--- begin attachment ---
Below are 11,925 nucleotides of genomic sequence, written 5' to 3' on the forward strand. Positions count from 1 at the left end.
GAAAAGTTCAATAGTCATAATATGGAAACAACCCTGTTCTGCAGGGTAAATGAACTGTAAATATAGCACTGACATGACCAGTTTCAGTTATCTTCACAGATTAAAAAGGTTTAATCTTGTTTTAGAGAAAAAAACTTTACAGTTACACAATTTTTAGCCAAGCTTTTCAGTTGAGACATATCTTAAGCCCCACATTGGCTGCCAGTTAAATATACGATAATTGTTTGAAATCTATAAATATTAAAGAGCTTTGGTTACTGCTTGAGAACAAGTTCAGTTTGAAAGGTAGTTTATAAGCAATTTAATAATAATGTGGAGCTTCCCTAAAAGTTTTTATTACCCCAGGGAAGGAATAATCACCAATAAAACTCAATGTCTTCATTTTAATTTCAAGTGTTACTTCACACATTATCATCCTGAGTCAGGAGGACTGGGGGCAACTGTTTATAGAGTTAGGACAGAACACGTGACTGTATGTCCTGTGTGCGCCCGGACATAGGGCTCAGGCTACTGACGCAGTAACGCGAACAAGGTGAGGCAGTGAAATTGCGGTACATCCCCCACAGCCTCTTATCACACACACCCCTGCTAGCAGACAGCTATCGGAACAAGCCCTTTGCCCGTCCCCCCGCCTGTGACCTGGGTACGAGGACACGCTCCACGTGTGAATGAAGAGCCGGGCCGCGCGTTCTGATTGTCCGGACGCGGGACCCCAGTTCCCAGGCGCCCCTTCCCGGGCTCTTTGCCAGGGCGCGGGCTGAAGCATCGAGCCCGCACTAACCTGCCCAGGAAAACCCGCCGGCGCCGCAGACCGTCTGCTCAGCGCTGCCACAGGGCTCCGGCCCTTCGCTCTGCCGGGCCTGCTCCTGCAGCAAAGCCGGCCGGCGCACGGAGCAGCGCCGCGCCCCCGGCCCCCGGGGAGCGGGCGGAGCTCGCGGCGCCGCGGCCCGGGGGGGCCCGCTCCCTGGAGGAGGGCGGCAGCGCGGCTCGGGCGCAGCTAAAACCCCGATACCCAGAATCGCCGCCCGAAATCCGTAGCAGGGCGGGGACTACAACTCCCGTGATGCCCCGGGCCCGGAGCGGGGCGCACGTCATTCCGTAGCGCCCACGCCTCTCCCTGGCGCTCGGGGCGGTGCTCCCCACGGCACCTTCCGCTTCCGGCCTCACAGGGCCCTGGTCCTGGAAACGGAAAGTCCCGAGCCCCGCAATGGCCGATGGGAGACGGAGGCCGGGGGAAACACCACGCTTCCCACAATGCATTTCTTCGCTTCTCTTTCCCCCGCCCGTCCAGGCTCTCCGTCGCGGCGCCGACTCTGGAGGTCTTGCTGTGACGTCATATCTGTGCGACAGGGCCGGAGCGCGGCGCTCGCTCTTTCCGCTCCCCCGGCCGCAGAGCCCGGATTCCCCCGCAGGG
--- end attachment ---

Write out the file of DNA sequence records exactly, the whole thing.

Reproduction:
Below are 11,925 nucleotides of genomic sequence, written 5' to 3' on the forward strand. Positions count from 1 at the left end.
GAAAAGTTCAATAGTCATAATATGGAAACAACCCTGTTCTGCAGGGTAAATGAACTGTAAATATAGCACTGACATGACCAGTTTCAGTTATCTTCACAGATTAAAAAGGTTTAATCTTGTTTTAGAGAAAAAAACTTTACAGTTACACAATTTTTAGCCAAGCTTTTCAGTTGAGACATATCTTAAGCCCCACATTGGCTGCCAGTTAAATATACGATAATTGTTTGAAATCTATAAATATTAAAGAGCTTTGGTTACTGCTTGAGAACAAGTTCAGTTTGAAAGGTAGTTTATAAGCAATTTAATAATAATGTGGAGCTTCCCTAAAAGTTTTTATTACCCCAGGGAAGGAATAATCACCAATAAAACTCAATGTCTTCATTTTAATTTCAAGTGTTACTTCACACATTATCATCCTGAGTCAGGAGGACTGGGGGCAACTGTTTATAGAGTTAGGACAGAACACGTGACTGTATGTCCTGTGTGCGCCCGGACATAGGGCTCAGGCTACTGACGCAGTAACGCGAACAAGGTGAGGCAGTGAAATTGCGGTACATCCCCCACAGCCTCTTATCACACACACCCCTGCTAGCAGACAGCTATCGGAACAAGCCCTTTGCCCGTCCCCCCGCCTGTGACCTGGGTACGAGGACACGCTCCACGTGTGAATGAAGAGCCGGGCCGCGCGTTCTGATTGTCCGGACGCGGGACCCCAGTTCCCAGGCGCCCCTTCCCGGGCTCTTTGCCAGGGCGCGGGCTGAAGCATCGAGCCCGCACTAACCTGCCCAGGAAAACCCGCCGGCGCCGCAGACCGTCTGCTCAGCGCTGCCACAGGGCTCCGGCCCTTCGCTCTGCCGGGCCTGCTCCTGCAGCAAAGCCGGCCGGCGCACGGAGCAGCGCCGCGCCCCCGGCCCCCGGGGAGCGGGCGGAGCTCGCGGCGCCGCGGCCCGGGGGGGCCCGCTCCCTGGAGGAGGGCGGCAGCGCGGCTCGGGCGCAGCTAAAACCCCGATACCCAGAATCGCCGCCCGAAATCCGTAGCAGGGCGGGGACTACAACTCCCGTGATGCCCCGGGCCCGGAGCGGGGCGCACGTCATTCCGTAGCGCCCACGCCTCTCCCTGGCGCTCGGGGCGGTGCTCCCCACGGCACCTTCCGCTTCCGGCCTCACAGGGCCCTGGTCCTGGAAACGGAAAGTCCCGAGCCCCGCAATGGCCGATGGGAGACGGAGGCCGGGGGAAACACCACGCTTCCCACAATGCATTTCTTCGCTTCTCTTTCCCCCGCCCGTCCAGGCTCTCCGTCGCGGCGCCGACTCTGGAGGTCTTGCTGTGACGTCATATCTGTGCGACAGGGCCGGAGCGCGGCGCTCGCTCTTTCCGCTCCCCCGGCCGCAGAGCCCGGATTCCCCCGCAGGG